Local Doctor Accused of Abusing Drugs and Alcohol

A San Diego doctor continues to treat patients despite the fact that he may lose his medical license for abusing alcohol and powerful narcotics, including Oxycodone. The emergency room doctor admitted to stealing another doctor’s prescription pad in order to write himself 5 prescriptions for Oxycodone and Endocet. However, the doctor’s lawyer stated he believes his client is not a threat to patients because he is no longer impaired and has completed a drug rehabilitation program. Furthermore, the article reported the doctor put his medical license at risk with a DUI conviction in 2011. According to the president of the local Medical Society, research has shown doctors have a higher rate of drug and alcohol abuse than the general public.


Orange County Doctor Arrested on Suspicion of Possessing Child Pornography – Dr. Pete Thomas, accused of possessing thousands of pornographic images involving children, turned himself in to a judge Tuesday (Sam Spital)

COMMENTARY BY SAM SPITAL, California Professional License Attorney and San Diego Criminal Defense Lawyer:

“A Podiatrist surrendered himself after an arrest warrant was issued for felony possession of child pornography per an account by the NBC Channel 7 online news edition on December 12, 2012. Little if anything else was reported in the article, and most importantly there was no explanation, mitigation and/or defense noted.

A Doctor of Podiatry is trained in foot care and, therefore, can diagnose and treat a variety of medical conditions related to the foot, ankle, and lower extremities.

A check of the Board of Podiatric Medicine website indicates Dr. Pete Thomas has been licensed in California since July 1, 1990. It is likely the Board will open an investigation if it does not already have one in place. Upon evaluating the evidence if it can be established there exists a sufficient basis for disciplinary action, the matter will be submitted to the Office of Attorney General to file an Accusation seeking to suspend or revoke his license to practice podiatry. An administrative hearing would then be scheduled in which an Administrative Law Judge would hear the evidence, including written and oral testimony. The Deputy Attorney General must prove the case by clear and convincing evidence, which burden of proof is much less than a criminal case that requires evidence beyond a reasonable doubt, but much greater than in a civil case in which one need only present a preponderance of evidence to prevail.”

Physician charged with unprofessional conduct

A Tennessee physician was arrested for DUI and charged with unprofessional conduct.

Ernest Kleier was unhappy with the state Medical Board Decision that took action against his license for a DUI. He argued the charge of unprofessional conduct was constitutionally vague because it did not spell out what “unprofessional, dishonorable, or unethical conduct” meant. On appeal, the Court agreed with Kleier, at which point the state medical board appealed to the state Court of Appeals; the Board prevailed in the case and their Decision was sustained.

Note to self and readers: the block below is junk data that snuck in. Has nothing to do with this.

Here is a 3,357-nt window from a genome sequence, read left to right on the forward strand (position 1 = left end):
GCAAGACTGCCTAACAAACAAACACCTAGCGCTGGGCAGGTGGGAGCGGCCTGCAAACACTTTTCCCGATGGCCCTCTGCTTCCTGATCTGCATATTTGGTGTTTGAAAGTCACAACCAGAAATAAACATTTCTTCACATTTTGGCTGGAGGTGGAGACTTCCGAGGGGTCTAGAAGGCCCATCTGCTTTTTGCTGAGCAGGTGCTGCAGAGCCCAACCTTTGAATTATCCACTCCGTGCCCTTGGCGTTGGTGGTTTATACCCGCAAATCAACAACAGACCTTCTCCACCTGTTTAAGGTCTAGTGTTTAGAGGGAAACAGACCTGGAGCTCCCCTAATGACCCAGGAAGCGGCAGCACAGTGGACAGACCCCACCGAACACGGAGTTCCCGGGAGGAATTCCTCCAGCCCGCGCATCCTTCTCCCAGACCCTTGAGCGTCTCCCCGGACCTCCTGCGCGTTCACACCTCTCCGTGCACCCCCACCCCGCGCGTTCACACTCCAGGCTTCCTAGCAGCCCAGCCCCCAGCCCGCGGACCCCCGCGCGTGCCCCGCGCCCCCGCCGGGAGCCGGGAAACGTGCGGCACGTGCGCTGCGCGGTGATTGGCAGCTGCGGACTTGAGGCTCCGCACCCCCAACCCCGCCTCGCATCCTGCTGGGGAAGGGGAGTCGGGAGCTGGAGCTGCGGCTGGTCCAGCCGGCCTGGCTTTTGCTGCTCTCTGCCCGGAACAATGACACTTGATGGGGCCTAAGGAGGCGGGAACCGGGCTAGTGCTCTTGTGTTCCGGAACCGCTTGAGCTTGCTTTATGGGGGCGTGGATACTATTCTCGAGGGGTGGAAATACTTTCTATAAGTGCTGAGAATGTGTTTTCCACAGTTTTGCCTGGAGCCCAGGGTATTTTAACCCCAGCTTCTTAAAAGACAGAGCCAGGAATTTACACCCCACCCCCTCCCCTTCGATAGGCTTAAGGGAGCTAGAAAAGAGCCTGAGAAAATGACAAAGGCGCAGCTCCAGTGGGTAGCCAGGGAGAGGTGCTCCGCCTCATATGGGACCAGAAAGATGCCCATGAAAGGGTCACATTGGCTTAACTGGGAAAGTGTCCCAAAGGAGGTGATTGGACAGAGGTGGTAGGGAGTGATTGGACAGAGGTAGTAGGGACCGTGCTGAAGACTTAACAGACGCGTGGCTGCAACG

Does a state medical board have the right to inquire into any act or omission that is related to the duties and functions of a licensed medical doctor and any other professional or occupational licensee? It has been opined that driving under the influence of alcohol evinces poor judgment since it places the driver, anyone else in the vehicle, and others on the road in danger of an accident and/or injury. However, this is a slippery slope and now some state Boards consider an infraction with a fine of $300 or more a basis for disciplinary action. This makes it even more prudent to retain an experienced state board license defense attorney when applying for licensure, renewing a license and if one ever is contacted by a state board seeking to interview, talk to and/or meet with you or someone you know in that situation. It is possible to negate and disprove the charges at the criminal stage of the case by a compelling defense and offense; and, it is the practice of Spital & Associates to provide a comprehensive legal and factual written presentation in addition to marginalize the case at the Board level.


Chargers doctor steps down

David Chao, the team doctor for the Chargers, stated this Thursday that he’ll be stepping down. He’s been with the team for 17 seasons.

Chao said he wants time to spend with his wife and children, and also has a back injury that will require him to get surgery this month. He said his time spent with the Chargers has been great, and said he wouldn’t trade it for the world.

However, controversy has surrounded Chao’s time with the Chargers. In the past few years, it has been reported that he has had two drunk driving citations, several medical malpractice lawsuits, a public reprimand from the California medical board, and an investigation into his record keeping by the Drug Enforcement Agency. Additionally, at a Super Bowl news conference in January, some New Orleans official demanded that Chao be replaced.

However, the Chargers stand by their doctor, saying that he was part of the team.

Doctor sues pharmacies for wrongful blacklisting

Dr. Roy H. Simon sued Target and Rite Aid, claiming that he was wrongfully blacklisted from their pharmacies.

He claims that they will not fill his patients’ prescriptions, and falsely told them that he is on a federal “watch list.”

Dr. Simon’s medical license was placed on probation in April of 2011, but the suspension was overturned by the Sacramento Superior Court in September of 2012. Thus, he says he was placed on this list in error.


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